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High Street (A153)
|Area||14.67 km2 (5.66 sq mi)|
|• Density||263/km2 (680/sq mi)|
|OS grid reference|
|• London||110 mi (180 km) S|
|Sovereign state||United Kingdom|
|EU Parliament||East Midlands|
The village takes its name from the Old Norse konungr meaning "King" and the Old Norse noun by meaning "settlement", which gives "settlement of the King". Coningsby is about 7 miles (11 km) south of Horncastle on the A153 Horncastle to Sleaford road, with the Lincolnshire Wolds to the west and the Fens to the east. The B1192 Kirton to Woodhall Spa road passes through the village. At the village's western end it is separated from the village of Tattershall by the River Bain. A railway line passing through the village opened on 1 July 1913 but closed on 5 July 1970. The Coldham Road Industrial Estate now occupies the site of the former Coningsby railway station. The line was known officially as the Kirkstead and Little Steeping Railway, though it was universally known by the local people and the railway workers as the "New Line".
Coningsby St Michael's C of E Primary School is on School Lane. The secondary school is Barnes Wallis Academy, the Gartree Community School, is just outside the Coningsby boundary in Tattershall, near the A153. Queen Elizabeth's Grammar School provides sixth form education to pupils graduating from Gartree and other secondary modern schools. RAF Coningsby Nursery and Kids Club provides childcare for military personnel and the community.
Coningsby is overlooked by the tower of its 15th century parish church, St Michael's, with its one-handed clock face - one of the few in the country (although there is another at St Andrew's in Holt, Norfolk). The face is painted directly onto the wall of the tower and was probably installed in the 17th century. It is 16½ feet (5 metres) in diameter and its hand is nearly 9 feet (2.7 metres) long. The driving weights are large stones and its pendulum swings once every two seconds. The pendulum is not attached to the clock but some distance away, linked by a connecting rod. There are three wheels in the timekeeping mechanism, which needs winding once a day. The tower on which the clock face is painted is on the outside of the building. There is an arched passage under the tower which is part of a public footpath from the A153 High Street to the school in School Lane, through the churchyard.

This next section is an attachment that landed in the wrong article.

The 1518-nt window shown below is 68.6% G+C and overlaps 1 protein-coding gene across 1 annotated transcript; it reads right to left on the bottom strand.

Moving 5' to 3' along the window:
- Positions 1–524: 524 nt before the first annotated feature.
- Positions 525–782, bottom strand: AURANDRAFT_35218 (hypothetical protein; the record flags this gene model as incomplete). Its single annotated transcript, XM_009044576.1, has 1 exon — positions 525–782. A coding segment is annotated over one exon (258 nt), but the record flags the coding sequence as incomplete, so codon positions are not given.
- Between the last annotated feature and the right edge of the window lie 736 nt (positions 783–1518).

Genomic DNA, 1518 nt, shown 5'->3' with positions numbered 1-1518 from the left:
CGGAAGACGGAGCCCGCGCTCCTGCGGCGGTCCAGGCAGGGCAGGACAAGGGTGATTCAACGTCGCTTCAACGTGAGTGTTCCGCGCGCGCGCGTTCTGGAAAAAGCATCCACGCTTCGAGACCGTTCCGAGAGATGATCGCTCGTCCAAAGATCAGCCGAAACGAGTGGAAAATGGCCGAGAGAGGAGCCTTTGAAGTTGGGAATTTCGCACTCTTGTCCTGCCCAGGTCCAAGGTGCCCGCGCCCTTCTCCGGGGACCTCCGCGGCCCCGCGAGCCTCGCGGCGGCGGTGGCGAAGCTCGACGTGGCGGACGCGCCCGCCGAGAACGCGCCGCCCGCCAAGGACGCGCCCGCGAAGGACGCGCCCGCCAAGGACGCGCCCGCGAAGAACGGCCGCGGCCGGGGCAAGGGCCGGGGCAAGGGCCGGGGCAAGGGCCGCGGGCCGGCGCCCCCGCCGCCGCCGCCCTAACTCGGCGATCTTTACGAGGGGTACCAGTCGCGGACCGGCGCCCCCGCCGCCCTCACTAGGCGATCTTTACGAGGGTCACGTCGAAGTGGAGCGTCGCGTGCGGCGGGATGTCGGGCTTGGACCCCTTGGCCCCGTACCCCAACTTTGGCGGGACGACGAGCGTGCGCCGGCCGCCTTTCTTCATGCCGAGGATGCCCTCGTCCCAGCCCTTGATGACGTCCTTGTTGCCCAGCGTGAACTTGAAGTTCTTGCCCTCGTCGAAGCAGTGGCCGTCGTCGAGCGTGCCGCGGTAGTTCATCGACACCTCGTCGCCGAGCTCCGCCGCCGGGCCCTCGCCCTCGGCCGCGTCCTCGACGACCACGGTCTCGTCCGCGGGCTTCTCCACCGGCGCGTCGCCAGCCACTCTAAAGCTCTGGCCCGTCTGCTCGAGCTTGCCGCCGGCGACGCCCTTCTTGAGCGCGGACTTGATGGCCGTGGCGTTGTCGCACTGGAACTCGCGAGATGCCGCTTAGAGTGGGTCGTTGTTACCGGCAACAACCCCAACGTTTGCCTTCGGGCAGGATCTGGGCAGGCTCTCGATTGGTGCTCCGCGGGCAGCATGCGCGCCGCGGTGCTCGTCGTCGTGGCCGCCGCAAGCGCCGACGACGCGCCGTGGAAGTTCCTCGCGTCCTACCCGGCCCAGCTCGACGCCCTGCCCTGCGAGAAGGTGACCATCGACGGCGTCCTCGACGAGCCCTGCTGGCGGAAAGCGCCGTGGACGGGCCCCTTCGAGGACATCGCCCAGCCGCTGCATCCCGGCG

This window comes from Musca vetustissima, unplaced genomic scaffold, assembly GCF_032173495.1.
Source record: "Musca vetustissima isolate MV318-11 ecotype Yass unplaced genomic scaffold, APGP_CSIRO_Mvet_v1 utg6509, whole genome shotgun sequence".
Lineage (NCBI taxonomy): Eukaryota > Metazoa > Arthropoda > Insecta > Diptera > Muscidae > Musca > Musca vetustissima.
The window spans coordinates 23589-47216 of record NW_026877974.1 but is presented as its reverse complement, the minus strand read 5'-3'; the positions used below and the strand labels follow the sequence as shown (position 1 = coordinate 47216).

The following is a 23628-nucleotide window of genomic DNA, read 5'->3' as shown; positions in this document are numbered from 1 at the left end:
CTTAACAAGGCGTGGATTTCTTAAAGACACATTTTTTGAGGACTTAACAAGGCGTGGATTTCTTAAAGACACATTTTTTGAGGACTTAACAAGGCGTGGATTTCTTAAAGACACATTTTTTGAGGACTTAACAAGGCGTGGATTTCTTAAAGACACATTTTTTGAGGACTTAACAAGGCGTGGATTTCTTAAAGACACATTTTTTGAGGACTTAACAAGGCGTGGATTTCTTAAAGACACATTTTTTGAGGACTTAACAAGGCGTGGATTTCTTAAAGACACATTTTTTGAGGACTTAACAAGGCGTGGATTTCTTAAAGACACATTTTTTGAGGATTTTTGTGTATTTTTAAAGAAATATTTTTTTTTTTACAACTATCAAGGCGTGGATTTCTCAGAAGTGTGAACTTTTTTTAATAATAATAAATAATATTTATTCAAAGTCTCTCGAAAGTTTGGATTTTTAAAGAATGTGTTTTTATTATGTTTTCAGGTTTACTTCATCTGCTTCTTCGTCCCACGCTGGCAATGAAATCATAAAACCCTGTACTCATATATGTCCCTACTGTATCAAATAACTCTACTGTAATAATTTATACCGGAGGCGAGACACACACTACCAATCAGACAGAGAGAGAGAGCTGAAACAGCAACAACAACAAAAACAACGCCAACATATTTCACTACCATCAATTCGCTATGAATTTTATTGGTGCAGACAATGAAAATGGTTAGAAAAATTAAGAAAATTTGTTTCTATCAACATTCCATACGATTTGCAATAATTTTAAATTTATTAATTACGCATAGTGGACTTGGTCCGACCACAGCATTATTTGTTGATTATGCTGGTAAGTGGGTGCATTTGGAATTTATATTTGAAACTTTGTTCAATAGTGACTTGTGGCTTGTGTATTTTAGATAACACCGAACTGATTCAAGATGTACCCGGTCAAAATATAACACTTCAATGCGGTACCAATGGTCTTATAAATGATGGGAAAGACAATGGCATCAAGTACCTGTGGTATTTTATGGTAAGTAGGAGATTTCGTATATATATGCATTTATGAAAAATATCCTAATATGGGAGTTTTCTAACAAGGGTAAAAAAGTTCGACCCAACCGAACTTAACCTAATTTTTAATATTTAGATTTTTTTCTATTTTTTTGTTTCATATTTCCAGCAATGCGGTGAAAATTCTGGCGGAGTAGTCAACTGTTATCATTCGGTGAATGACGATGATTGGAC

There is also a canonical sundial, dating from the 12th century, on the south wall of the church.
In 1730, Britain's youngest Poet Laureate, Laurence Eusden, was buried in the church, where he had been Rector. Two decades later another poet, John Dyer, was appointed as Rector and while living in the village completed his poem “The Fleece”. He died there of consumption in 1757 and was buried without memorial in the church chancel.
The airfield houses part of Britain's heritage, the Battle of Britain Memorial Flight formed in 1957 to commemorate the Royal Air Force's major battle honours, with a Lancaster, five Spitfires, two Hurricanes and a Dakota. These aircraft still fly and can be seen at air shows during summer.
From 1950 RAF Coningsby was home to three squadrons of Washingtons, the RAF name for the American B29 bombers, and for the first 18 months these were maintained by National Service technicians whose conscription was extended to 24 months because of their particular skills.
Pellcroft Engineering Ltd, located in Coningsby, is a company selling agricultural fans.
- Census, 2011
- Ordnance Survey: Landranger map sheet 122 Skegness & Horncastle (Map). Ordnance Survey. 2013. ISBN 9780319229392.
- "Coningsby and Tattershall ward population 2011". Retrieved 18 August 2015.
- Mills, A.D. (2011) [first published 1991]. A Dictionary of British Place Names (First edition revised 2011 ed.). Oxford: Oxford University Press. p. 128. ISBN 9780199609086.
- DNB at Wikisource
- The Poetical Works of Mark Akenside and John Dyer, ed. Rev. Robert Aris Willmott (1855)
- "Welcome to RAF BBMF", RAF BBMF. Retrieved 9 July 2013
- "Pellcroft Engineering Limited". www.pellcroft.com. Archived from the original on 6 July 2016. Retrieved 1 April 2016.